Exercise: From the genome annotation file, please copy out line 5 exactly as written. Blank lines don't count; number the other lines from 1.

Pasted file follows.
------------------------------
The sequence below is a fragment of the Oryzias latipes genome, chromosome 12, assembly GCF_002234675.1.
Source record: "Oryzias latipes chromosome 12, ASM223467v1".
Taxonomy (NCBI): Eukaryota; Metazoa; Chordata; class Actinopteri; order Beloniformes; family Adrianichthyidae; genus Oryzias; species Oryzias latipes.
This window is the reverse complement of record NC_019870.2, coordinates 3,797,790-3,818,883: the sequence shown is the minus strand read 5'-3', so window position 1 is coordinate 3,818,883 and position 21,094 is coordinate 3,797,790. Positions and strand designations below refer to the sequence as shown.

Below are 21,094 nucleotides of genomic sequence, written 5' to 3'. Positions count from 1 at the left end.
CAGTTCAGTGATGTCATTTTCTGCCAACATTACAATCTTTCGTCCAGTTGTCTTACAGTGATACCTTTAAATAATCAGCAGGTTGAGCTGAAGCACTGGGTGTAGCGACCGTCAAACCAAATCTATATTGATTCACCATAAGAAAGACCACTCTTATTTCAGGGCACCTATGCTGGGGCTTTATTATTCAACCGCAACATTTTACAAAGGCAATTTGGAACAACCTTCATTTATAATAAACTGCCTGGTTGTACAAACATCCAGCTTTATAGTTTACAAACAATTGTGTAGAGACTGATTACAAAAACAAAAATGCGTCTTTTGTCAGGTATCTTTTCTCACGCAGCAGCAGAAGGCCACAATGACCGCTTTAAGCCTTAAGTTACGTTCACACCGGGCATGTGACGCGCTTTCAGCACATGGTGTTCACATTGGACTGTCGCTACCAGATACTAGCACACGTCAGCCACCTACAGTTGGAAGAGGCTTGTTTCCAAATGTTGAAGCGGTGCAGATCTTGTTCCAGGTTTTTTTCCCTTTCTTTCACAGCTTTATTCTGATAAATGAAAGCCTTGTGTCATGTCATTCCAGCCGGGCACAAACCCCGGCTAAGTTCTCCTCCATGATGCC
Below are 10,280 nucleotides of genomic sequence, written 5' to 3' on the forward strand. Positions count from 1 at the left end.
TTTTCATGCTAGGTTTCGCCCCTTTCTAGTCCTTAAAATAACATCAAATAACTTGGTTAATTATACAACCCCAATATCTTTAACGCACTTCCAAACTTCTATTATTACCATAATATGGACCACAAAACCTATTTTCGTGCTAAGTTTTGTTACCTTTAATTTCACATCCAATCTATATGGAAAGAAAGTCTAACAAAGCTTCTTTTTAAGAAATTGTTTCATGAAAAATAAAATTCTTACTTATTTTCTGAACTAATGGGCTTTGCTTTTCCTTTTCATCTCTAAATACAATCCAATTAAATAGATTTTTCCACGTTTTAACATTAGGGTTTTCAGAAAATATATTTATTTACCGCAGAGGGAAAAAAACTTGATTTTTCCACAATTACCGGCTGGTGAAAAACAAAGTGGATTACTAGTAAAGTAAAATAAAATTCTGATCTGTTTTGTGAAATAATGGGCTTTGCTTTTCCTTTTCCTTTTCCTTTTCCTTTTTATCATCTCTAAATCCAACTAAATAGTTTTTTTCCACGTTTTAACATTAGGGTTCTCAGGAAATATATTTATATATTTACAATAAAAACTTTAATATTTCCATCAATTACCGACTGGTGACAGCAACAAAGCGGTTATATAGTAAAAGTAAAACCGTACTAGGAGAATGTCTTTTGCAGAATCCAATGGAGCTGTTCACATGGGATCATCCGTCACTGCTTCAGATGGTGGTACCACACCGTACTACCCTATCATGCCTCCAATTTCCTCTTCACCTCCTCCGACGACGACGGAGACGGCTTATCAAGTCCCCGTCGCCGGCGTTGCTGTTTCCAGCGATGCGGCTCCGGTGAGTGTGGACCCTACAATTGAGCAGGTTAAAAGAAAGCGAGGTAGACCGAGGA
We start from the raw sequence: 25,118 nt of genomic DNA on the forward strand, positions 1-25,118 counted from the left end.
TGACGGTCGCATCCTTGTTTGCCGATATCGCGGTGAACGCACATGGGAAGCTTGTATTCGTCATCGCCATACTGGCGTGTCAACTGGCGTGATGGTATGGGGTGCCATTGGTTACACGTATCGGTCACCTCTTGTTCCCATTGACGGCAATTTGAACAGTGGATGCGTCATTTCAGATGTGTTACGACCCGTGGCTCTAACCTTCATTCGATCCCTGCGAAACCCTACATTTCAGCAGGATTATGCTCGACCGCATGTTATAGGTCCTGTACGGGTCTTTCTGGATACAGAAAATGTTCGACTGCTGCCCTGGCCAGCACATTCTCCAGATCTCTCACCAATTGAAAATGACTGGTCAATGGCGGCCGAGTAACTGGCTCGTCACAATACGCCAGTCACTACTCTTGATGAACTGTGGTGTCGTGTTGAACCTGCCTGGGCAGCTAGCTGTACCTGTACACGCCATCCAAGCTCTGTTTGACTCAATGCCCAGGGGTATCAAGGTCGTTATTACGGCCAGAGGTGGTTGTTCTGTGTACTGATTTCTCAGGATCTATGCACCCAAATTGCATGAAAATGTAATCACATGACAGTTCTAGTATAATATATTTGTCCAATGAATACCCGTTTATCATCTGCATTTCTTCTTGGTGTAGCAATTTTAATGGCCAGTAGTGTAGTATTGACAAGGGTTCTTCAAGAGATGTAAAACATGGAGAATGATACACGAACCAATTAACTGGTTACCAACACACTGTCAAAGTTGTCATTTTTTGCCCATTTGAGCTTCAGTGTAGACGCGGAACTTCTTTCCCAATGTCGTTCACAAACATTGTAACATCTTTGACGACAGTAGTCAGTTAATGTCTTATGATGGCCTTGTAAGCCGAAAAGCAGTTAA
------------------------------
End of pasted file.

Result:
Below are 21,094 nucleotides of genomic sequence, written 5' to 3'. Positions count from 1 at the left end.